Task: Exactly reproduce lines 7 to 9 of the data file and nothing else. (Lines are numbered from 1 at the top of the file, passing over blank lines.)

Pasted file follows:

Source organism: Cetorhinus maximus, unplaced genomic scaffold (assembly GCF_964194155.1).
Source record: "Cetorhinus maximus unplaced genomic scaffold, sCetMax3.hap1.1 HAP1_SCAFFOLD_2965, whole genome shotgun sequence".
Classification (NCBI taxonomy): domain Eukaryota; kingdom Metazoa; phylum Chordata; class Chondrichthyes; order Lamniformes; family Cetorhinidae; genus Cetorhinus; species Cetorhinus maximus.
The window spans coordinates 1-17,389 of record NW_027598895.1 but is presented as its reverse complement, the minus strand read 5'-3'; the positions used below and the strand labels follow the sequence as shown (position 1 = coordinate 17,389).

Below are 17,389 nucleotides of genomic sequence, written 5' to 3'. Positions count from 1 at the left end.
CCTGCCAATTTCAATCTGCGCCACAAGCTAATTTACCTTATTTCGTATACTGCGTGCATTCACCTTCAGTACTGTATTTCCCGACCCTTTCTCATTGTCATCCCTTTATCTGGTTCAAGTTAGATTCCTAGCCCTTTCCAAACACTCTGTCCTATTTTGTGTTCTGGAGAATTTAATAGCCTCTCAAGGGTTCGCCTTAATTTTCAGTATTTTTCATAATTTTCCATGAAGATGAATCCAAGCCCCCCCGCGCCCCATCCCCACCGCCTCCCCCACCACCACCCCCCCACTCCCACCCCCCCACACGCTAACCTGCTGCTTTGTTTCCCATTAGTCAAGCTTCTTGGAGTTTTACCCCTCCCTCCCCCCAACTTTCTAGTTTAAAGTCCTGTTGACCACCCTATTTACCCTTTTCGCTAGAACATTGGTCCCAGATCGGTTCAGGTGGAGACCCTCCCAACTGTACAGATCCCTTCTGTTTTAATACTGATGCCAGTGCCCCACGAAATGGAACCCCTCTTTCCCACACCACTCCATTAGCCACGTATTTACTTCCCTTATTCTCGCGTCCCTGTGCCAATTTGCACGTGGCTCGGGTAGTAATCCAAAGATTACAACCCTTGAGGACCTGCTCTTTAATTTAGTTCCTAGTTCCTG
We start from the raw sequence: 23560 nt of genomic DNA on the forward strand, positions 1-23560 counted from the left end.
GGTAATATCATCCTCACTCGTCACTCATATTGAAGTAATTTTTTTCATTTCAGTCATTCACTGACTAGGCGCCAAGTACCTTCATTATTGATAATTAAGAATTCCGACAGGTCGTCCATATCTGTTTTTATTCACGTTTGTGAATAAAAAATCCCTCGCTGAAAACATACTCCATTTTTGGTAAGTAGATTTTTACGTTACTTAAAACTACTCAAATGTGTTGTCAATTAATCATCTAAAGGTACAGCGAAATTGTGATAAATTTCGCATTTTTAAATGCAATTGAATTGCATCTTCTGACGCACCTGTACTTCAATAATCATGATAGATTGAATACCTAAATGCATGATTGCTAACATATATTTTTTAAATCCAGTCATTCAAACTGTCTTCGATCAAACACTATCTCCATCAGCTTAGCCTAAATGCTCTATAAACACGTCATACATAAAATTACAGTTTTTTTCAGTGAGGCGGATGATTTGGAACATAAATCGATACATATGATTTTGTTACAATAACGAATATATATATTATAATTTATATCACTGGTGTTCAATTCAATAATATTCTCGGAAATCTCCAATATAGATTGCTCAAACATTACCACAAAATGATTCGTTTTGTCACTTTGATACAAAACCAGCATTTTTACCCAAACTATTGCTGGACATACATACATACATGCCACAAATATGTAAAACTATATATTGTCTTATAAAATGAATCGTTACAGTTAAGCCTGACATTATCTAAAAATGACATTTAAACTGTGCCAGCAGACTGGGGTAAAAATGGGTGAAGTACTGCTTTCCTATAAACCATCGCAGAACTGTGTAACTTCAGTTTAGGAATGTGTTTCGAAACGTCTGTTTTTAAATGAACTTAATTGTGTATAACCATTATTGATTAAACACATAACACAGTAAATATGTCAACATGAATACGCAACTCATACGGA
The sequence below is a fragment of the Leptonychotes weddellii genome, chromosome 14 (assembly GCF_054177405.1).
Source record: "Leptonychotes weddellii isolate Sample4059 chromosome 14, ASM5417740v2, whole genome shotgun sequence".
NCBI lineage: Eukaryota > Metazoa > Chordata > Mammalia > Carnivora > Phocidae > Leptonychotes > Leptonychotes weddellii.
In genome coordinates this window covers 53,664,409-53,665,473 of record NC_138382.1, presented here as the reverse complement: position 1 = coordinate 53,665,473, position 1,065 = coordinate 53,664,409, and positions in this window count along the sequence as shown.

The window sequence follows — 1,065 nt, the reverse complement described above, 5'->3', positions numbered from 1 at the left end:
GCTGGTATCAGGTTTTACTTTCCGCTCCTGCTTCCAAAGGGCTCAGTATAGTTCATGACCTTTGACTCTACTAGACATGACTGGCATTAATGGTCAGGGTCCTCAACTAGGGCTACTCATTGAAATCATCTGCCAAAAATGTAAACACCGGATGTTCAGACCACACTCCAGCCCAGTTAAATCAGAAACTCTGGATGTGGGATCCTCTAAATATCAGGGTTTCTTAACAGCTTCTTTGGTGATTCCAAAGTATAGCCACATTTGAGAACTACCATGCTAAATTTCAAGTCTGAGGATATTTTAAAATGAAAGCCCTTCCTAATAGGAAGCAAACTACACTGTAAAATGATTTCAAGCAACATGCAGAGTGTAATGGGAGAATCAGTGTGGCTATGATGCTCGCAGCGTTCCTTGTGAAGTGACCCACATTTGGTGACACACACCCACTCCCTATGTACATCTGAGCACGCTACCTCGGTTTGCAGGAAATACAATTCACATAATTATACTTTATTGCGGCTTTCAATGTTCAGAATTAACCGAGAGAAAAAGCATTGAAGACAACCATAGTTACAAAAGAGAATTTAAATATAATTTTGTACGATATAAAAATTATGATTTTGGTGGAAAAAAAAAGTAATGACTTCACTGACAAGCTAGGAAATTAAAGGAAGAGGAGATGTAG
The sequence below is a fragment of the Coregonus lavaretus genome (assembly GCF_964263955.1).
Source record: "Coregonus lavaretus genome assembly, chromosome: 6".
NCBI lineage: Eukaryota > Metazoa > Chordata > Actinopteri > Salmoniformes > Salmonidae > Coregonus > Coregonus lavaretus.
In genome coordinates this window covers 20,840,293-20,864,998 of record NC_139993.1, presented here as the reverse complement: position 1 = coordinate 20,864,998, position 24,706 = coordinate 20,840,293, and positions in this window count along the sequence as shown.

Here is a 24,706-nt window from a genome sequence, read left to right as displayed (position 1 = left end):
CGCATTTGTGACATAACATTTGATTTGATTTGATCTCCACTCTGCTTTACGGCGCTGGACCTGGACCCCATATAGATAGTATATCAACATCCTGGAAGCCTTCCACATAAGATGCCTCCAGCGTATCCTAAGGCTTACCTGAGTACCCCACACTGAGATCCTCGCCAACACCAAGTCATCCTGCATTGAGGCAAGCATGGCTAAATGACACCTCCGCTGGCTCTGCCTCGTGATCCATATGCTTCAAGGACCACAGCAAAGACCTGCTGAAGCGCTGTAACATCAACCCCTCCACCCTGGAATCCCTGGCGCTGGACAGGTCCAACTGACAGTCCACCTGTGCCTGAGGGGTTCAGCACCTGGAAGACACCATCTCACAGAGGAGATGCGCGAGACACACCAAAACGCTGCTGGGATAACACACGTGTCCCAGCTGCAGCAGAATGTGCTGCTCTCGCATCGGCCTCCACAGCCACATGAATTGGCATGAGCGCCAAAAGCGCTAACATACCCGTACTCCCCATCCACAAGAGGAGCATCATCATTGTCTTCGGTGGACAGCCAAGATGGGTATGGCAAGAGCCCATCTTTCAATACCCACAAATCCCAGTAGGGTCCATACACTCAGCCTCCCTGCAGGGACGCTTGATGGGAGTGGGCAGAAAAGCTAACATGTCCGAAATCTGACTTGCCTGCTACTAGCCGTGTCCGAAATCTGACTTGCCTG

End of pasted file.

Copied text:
We start from the raw sequence: 23560 nt of genomic DNA on the forward strand, positions 1-23560 counted from the left end.
GGTAATATCATCCTCACTCGTCACTCATATTGAAGTAATTTTTTTCATTTCAGTCATTCACTGACTAGGCGCCAAGTACCTTCATTATTGATAATTAAGAATTCCGACAGGTCGTCCATATCTGTTTTTATTCACGTTTGTGAATAAAAAATCCCTCGCTGAAAACATACTCCATTTTTGGTAAGTAGATTTTTACGTTACTTAAAACTACTCAAATGTGTTGTCAATTAATCATCTAAAGGTACAGCGAAATTGTGATAAATTTCGCATTTTTAAATGCAATTGAATTGCATCTTCTGACGCACCTGTACTTCAATAATCATGATAGATTGAATACCTAAATGCATGATTGCTAACATATATTTTTTAAATCCAGTCATTCAAACTGTCTTCGATCAAACACTATCTCCATCAGCTTAGCCTAAATGCTCTATAAACACGTCATACATAAAATTACAGTTTTTTTCAGTGAGGCGGATGATTTGGAACATAAATCGATACATATGATTTTGTTACAATAACGAATATATATATTATAATTTATATCACTGGTGTTCAATTCAATAATATTCTCGGAAATCTCCAATATAGATTGCTCAAACATTACCACAAAATGATTCGTTTTGTCACTTTGATACAAAACCAGCATTTTTACCCAAACTATTGCTGGACATACATACATACATGCCACAAATATGTAAAACTATATATTGTCTTATAAAATGAATCGTTACAGTTAAGCCTGACATTATCTAAAAATGACATTTAAACTGTGCCAGCAGACTGGGGTAAAAATGGGTGAAGTACTGCTTTCCTATAAACCATCGCAGAACTGTGTAACTTCAGTTTAGGAATGTGTTTCGAAACGTCTGTTTTTAAATGAACTTAATTGTGTATAACCATTATTGATTAAACACATAACACAGTAAATATGTCAACATGAATACGCAACTCATACGGA
The sequence below is a fragment of the Leptonychotes weddellii genome, chromosome 14 (assembly GCF_054177405.1).